The Body Trade

Brian Grow, John Shi man, Blake Morrison, Elizabeth Culliford, Reade Levinson, Nicholas Bogel-Burroughs, Zach Goelman and Mike Wood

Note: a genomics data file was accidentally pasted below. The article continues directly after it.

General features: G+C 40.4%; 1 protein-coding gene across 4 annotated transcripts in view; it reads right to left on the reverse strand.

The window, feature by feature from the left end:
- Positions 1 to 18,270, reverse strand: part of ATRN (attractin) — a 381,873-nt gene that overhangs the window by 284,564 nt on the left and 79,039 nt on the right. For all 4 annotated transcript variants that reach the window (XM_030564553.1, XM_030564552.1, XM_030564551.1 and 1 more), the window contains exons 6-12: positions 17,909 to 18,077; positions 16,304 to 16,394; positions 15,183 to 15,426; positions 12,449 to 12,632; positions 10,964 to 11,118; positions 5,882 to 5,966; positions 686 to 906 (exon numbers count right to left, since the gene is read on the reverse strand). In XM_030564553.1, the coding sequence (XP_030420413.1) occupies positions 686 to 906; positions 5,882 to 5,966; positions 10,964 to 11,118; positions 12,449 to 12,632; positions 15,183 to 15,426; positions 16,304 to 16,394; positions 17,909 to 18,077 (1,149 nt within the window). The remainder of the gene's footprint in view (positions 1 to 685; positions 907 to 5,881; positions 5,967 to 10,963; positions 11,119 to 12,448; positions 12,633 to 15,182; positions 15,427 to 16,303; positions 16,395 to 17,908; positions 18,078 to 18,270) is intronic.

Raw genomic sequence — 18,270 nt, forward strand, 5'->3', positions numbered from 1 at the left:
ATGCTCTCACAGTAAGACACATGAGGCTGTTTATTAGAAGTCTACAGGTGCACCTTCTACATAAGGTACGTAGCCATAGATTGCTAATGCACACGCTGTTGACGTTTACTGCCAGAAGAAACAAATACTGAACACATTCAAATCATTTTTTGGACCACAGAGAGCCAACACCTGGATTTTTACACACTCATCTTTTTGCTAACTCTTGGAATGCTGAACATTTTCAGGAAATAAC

In “The Body Trade,” Reuters reporters Brian Grow and John Shiffman scrutinized the inner workings of the body-part marketplace and how companies cash in on the donated dead. Unlike the organ and tissue transplant industry, which the U.S. government closely regulates, the journalists found that the selling and/or leasing of human remains (whether torsos, heads or limbs) is virtually unregulated, without consistent laws or clear oversight authority. Determined to show how easy it is to acquire such body parts, they documented how they actually purchased a cervical spine from one company. (Reuters later returned the spine to the family that had donated it after their son passed away.) And, while donated cadavers are crucial in medical education, training and research, Grow and Shiffman found that, in many cases, funeral homes and so-called “body brokers” make lucrative partnerships that incentivize mortuaries to encourage grieving relatives to consider body donation instead of costly funerals, sometimes without the family understanding what might happen to those remains. The anecdotes they uncovered were particularly grim. One company was accused of supplying unsuspecting doctors with body parts infected with hepatitis and HIV for use in training seminars; another company reportedly dismembered corpses using a “coarse cutting instrument such as a chain saw.”

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